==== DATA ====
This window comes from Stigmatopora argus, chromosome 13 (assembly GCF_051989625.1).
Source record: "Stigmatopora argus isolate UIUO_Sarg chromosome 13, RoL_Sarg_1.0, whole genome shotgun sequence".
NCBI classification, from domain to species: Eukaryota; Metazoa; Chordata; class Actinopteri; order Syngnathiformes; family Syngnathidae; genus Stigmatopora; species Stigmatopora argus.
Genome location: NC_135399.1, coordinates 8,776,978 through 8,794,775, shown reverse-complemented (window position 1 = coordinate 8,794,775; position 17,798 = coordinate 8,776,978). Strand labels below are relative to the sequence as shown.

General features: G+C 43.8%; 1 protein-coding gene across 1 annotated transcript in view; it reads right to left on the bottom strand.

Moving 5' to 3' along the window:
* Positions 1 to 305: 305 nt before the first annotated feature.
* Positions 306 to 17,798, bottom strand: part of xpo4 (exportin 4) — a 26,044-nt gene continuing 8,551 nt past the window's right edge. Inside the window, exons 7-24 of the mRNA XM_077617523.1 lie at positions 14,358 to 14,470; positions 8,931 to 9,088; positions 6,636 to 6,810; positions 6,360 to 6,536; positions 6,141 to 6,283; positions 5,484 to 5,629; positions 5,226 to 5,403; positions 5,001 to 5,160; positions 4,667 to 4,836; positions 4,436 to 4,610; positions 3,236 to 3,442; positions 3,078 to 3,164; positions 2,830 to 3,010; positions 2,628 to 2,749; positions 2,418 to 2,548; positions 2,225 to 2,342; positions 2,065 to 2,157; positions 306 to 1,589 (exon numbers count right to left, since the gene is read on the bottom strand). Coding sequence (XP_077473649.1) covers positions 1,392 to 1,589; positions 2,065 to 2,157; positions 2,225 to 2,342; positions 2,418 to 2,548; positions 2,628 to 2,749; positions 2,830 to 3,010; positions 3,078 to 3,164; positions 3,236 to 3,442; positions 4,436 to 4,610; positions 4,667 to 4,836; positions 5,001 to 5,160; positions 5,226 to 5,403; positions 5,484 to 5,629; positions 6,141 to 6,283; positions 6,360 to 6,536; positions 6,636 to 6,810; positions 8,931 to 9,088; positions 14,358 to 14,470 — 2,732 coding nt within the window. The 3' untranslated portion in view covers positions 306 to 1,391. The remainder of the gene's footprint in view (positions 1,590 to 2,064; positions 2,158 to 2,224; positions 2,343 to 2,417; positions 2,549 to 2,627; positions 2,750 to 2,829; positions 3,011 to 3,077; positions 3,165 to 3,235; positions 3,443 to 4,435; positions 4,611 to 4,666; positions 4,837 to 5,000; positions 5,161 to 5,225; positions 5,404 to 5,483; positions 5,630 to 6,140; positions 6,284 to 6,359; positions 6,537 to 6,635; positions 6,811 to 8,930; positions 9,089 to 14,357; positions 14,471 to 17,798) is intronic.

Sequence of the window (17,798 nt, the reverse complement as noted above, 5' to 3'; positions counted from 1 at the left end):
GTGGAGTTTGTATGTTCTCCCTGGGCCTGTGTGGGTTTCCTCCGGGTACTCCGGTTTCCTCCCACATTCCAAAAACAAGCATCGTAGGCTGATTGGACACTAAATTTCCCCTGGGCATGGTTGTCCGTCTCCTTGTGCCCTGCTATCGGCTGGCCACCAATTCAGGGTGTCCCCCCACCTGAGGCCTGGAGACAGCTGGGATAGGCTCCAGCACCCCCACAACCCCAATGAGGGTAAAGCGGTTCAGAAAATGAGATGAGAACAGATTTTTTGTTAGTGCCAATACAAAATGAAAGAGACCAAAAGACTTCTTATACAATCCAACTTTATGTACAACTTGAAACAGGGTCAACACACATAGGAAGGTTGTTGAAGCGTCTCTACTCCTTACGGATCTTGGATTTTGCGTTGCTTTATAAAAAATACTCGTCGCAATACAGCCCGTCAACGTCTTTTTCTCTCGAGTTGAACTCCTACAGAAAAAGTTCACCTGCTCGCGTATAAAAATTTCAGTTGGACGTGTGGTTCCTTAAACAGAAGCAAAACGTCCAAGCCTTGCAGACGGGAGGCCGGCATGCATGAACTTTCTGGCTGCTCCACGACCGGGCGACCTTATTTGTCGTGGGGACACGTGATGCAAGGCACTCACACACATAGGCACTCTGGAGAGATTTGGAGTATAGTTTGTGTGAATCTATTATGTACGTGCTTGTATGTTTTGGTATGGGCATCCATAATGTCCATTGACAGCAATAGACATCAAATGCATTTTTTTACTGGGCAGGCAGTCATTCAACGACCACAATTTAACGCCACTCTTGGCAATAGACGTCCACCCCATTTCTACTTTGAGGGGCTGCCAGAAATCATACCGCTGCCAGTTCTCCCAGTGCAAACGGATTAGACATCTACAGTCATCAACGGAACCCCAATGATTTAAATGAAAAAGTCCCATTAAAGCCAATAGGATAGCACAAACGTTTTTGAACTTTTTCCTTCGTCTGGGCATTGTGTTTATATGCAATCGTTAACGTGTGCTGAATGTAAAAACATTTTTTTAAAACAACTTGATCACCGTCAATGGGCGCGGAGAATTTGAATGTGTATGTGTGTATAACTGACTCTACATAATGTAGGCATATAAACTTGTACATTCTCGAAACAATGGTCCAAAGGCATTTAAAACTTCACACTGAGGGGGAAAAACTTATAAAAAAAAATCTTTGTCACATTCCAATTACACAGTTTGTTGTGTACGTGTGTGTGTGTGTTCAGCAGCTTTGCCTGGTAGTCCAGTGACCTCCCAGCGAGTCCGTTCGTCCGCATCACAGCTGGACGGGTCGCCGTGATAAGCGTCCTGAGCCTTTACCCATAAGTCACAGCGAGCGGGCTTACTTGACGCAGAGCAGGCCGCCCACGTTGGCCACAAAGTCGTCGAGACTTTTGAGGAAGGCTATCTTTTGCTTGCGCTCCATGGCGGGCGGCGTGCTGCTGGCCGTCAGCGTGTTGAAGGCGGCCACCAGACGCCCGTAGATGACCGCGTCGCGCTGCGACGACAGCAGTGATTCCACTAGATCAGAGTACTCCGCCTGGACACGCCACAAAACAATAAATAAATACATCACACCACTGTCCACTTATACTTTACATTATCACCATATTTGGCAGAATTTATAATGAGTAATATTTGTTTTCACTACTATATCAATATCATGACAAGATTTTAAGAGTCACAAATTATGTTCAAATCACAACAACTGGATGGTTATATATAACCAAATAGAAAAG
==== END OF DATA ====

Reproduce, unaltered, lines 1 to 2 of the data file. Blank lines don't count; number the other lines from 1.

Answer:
This window comes from Stigmatopora argus, chromosome 13 (assembly GCF_051989625.1).
Source record: "Stigmatopora argus isolate UIUO_Sarg chromosome 13, RoL_Sarg_1.0, whole genome shotgun sequence".